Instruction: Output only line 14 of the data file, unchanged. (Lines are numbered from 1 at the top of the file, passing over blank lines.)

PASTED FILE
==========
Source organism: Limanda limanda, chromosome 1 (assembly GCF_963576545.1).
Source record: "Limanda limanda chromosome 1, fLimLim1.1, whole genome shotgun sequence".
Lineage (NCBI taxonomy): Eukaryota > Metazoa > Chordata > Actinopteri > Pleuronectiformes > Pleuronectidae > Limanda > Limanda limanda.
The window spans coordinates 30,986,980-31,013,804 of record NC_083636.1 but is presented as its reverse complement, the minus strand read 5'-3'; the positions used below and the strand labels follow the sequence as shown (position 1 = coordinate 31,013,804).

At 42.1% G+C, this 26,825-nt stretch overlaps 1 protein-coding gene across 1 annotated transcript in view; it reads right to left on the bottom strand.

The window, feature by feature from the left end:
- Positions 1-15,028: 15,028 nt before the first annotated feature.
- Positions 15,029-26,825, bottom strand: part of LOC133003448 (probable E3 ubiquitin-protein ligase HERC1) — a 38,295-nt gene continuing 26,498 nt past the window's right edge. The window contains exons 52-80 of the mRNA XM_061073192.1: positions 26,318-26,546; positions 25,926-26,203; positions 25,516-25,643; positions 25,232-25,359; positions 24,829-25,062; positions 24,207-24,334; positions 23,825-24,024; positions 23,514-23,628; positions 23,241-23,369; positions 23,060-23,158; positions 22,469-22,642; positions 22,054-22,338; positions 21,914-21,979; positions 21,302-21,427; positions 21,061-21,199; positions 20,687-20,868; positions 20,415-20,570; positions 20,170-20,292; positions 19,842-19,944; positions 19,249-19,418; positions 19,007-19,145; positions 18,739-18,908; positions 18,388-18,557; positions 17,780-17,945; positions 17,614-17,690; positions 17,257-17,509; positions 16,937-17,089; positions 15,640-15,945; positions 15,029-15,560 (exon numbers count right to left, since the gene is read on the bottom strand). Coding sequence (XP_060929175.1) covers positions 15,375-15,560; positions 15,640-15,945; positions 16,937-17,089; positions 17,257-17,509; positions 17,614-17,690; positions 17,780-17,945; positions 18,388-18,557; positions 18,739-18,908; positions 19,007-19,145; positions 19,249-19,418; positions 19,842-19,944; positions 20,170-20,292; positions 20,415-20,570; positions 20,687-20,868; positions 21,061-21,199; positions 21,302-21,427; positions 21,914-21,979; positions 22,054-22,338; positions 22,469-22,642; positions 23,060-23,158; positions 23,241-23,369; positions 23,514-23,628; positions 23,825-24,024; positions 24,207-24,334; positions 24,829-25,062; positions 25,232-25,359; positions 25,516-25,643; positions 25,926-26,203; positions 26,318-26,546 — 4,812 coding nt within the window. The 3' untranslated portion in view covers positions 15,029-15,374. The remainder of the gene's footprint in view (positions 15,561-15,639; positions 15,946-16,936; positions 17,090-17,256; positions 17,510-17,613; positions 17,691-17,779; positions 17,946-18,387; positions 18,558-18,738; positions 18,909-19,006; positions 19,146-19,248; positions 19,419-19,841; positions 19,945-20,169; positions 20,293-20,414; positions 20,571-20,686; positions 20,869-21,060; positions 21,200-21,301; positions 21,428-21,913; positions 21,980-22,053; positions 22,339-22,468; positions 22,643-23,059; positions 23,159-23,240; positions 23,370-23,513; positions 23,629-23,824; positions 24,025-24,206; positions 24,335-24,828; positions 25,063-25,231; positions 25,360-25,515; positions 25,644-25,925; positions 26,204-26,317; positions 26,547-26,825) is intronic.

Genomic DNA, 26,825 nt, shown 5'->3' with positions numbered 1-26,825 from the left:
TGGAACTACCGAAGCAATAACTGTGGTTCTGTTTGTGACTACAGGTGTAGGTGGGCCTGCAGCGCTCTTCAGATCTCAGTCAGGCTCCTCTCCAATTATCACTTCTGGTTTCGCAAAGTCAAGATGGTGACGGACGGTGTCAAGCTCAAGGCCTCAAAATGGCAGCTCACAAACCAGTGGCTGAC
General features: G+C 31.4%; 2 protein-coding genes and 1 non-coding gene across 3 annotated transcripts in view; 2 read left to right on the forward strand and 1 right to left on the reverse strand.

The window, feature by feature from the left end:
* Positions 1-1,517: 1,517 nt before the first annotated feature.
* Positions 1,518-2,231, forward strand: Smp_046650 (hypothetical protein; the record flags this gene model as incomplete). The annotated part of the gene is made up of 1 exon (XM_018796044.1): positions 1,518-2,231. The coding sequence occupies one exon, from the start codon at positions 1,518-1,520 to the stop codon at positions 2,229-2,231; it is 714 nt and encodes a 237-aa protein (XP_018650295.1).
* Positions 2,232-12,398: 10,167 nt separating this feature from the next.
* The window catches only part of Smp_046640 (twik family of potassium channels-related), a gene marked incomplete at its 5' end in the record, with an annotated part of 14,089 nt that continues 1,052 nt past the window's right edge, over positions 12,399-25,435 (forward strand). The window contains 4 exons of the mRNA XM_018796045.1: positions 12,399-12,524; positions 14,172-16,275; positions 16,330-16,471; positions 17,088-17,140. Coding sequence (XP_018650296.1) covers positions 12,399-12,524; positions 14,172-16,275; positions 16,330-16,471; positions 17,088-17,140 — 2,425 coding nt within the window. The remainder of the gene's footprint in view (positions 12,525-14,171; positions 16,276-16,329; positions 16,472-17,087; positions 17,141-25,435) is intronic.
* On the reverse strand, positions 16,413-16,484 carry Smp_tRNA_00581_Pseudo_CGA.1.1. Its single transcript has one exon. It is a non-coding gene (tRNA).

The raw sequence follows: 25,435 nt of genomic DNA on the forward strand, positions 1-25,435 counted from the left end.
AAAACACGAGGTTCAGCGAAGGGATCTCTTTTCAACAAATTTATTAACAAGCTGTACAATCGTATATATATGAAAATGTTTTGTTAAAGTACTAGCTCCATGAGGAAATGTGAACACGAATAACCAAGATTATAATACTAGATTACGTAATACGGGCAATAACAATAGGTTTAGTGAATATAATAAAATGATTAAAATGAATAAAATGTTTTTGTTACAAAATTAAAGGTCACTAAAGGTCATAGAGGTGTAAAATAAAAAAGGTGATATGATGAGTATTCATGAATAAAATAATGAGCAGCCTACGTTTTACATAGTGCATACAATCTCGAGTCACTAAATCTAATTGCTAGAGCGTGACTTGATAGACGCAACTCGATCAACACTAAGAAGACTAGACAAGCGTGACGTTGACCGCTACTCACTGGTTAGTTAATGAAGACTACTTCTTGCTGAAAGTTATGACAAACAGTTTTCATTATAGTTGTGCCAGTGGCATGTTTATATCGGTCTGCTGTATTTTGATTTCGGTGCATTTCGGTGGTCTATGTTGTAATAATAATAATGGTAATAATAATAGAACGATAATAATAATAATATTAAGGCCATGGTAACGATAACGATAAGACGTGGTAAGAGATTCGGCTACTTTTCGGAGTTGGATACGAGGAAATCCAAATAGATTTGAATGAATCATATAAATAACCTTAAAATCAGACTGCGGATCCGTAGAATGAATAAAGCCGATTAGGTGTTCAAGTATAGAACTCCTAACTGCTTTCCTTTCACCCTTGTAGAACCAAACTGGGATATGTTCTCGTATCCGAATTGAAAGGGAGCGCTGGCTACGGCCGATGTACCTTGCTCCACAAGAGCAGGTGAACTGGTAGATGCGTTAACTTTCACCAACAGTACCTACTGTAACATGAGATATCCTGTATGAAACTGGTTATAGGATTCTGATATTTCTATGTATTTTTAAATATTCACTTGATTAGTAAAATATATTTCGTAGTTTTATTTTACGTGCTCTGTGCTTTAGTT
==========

* Positions 1,518-2,231, forward strand: Smp_046650 (hypothetical protein; the record flags this gene model as incomplete). The annotated part of the gene is made up of 1 exon (XM_018796044.1): positions 1,518-2,231. The coding sequence occupies one exon, from the start codon at positions 1,518-1,520 to the stop codon at positions 2,229-2,231; it is 714 nt and encodes a 237-aa protein (XP_018650295.1).